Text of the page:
Microbial phenomics information extractor (MicroPIE): A natural language processing tool for the automated acquisition of prokaryotic phenotypic characters from text sources

Jin Mao, Lisa R. Moore, Carrine E. Blank, Elvis Hsin Hui Wu, Marcia Ackerman, Sonali Ranade, Hong Cui

Research output: Contribution to journalArticle

7 Citations (Scopus)

Abstract

Background: The large-scale analysis of phenomic data (i.e., full phenotypic traits of an organism, such as shape, metabolic substrates, and growth conditions) in microbial bioinformatics has been hampered by the lack of tools to rapidly and accurately extract phenotypic data from existing legacy text in the field of microbiology. To quickly obtain knowledge on the distribution and evolution of microbial traits, an information extraction system needed to be developed to extract phenotypic characters from large numbers of taxonomic descriptions so they can be used as input to existing phylogenetic analysis software packages. Results: We report the development and evaluation of Microbial Phenomics Information Extractor (MicroPIE, version 0.1.0). MicroPIE is a natural language processing application that uses a robust supervised classification algorithm (Support Vector Machine) to identify characters from sentences in prokaryotic taxonomic descriptions, followed by a combination of algorithms applying linguistic rules with groups of known terms to extract characters as well as character states. The input to MicroPIE is a set of taxonomic descriptions (clean text). The output is a taxon-by-character matrix-with taxa in the rows and a set of 42 pre-defined characters (e.g., optimum growth temperature) in the columns. The performance of MicroPIE was evaluated against a gold standard matrix and another student-made matrix. Results show that, compared to the gold standard, MicroPIE extracted 21 characters (50%) with a Relaxed F1 score > 0.80 and 16 characters (38%) with Relaxed F1 scores ranging between 0.50 and 0.80. Inclusion of a character prediction component (SVM) improved the overall performance of MicroPIE, notably the precision. Evaluated against the same gold standard, MicroPIE performed significantly better than the undergraduate students. Conclusion: MicroPIE is a promising new tool for the rapid and efficient extraction of phenotypic character information from prokaryotic taxonomic descriptions. However, further development, including incorporation of ontologies, will be necessary to improve the performance of the extraction for some character types.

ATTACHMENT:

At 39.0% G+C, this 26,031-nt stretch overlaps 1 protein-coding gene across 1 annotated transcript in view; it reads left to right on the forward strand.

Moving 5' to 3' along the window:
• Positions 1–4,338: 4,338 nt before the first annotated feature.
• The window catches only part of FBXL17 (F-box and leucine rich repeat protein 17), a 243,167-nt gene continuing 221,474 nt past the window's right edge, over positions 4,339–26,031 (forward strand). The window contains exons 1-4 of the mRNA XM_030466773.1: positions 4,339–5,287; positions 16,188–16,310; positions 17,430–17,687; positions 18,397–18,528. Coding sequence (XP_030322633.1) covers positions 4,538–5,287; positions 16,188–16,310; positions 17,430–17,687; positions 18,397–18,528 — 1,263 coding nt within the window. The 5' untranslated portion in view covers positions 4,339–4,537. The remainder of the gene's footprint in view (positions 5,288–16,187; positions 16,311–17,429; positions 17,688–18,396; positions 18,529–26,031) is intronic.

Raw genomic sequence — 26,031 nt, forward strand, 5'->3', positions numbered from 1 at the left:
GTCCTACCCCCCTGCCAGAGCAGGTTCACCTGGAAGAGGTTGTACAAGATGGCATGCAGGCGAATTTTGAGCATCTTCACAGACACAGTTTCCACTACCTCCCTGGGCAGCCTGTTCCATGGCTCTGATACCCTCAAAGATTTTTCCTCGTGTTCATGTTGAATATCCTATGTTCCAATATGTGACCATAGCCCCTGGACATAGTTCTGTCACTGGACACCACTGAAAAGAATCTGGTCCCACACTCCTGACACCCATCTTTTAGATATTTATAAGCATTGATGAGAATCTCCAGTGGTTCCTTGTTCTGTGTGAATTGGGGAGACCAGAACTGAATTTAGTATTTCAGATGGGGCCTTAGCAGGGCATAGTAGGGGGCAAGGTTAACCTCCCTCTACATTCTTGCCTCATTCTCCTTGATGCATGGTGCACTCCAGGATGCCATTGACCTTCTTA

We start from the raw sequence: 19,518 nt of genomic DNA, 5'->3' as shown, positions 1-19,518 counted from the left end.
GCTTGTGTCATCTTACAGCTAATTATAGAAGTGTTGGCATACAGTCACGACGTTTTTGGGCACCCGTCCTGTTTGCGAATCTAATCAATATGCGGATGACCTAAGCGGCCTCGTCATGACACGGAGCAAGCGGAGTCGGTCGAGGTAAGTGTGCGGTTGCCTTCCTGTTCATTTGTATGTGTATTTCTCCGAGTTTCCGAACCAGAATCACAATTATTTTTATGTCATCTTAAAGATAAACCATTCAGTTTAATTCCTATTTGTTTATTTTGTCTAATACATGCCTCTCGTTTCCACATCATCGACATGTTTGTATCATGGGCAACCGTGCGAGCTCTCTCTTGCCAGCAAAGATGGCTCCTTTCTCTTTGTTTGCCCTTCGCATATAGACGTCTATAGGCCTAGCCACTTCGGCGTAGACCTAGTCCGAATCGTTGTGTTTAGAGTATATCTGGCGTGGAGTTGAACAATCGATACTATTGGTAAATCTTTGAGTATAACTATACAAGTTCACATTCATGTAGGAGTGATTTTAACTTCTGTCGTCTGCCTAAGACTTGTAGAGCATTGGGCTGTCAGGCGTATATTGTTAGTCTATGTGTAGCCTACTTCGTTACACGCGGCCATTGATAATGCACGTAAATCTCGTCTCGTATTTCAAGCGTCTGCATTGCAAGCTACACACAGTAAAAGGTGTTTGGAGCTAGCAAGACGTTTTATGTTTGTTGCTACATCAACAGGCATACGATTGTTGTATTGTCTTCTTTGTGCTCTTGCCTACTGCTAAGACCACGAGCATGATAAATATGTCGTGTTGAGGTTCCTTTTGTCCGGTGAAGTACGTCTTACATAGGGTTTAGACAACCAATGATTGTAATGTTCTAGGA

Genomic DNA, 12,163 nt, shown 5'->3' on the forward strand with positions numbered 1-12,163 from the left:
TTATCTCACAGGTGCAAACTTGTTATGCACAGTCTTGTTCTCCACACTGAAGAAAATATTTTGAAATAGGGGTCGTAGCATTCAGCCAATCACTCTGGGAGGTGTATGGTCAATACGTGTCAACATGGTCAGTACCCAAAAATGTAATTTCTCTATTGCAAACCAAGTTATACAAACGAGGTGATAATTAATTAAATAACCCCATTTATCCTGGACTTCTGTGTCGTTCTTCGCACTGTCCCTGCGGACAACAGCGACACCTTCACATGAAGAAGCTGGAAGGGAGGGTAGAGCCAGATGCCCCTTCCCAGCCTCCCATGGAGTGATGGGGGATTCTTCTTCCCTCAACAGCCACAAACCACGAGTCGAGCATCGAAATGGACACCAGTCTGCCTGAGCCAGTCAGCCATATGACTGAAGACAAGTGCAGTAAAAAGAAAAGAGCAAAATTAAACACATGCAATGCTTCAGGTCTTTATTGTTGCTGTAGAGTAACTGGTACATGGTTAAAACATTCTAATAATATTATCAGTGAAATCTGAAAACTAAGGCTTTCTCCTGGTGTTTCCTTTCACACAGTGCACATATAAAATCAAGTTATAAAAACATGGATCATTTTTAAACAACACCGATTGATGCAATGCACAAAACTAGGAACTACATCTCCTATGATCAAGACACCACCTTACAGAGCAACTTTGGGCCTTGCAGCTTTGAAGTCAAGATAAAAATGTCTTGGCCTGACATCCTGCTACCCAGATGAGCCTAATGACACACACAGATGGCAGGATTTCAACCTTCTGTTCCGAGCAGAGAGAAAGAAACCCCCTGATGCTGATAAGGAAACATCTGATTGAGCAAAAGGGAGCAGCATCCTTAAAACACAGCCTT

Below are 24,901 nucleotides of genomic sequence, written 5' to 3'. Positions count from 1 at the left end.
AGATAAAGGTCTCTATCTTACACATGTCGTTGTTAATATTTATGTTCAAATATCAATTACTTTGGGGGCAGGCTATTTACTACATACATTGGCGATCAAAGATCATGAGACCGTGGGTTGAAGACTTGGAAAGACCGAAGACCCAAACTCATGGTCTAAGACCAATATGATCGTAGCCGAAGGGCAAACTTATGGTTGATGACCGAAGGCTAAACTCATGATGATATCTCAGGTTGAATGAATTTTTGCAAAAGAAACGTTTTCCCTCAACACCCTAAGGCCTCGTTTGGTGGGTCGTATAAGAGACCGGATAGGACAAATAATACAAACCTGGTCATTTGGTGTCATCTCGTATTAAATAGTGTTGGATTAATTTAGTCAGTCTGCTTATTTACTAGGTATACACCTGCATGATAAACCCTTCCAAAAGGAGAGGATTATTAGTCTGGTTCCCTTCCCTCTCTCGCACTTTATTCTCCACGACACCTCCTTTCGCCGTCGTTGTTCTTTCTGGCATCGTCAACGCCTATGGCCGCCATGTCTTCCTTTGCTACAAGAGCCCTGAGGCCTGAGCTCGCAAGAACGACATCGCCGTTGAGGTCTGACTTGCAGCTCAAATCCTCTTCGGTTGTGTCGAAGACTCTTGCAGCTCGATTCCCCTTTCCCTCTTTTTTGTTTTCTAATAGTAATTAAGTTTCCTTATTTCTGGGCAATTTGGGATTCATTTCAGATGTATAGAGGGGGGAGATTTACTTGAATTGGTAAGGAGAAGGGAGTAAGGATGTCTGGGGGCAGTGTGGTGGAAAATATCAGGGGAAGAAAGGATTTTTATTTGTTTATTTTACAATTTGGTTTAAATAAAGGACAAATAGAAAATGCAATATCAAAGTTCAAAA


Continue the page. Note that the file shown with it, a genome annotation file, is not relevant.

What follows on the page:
Original languageEnglish (US)
Article number528
JournalBMC Bioinformatics
Volume17
Issue number1
DOIs
StatePublished - Dec 13 2016

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Natural Language Processing
Extractor
Natural Language
Processing
Students
Microbiology
Information Storage and Retrieval
Growth temperature
Bioinformatics
Linguistics
Growth
Computational Biology
Information Systems
Software packages
Support vector machines
Ontology
Gold
Software
Temperature
Substrates

Keywords

  • Algorithm evaluation
  • Character matrices
  • Information extraction
  • Machine learning
  • Microbial phenotypes
  • Natural language processing
  • Phenotypic data extraction
  • Prokaryotic taxonomic descriptions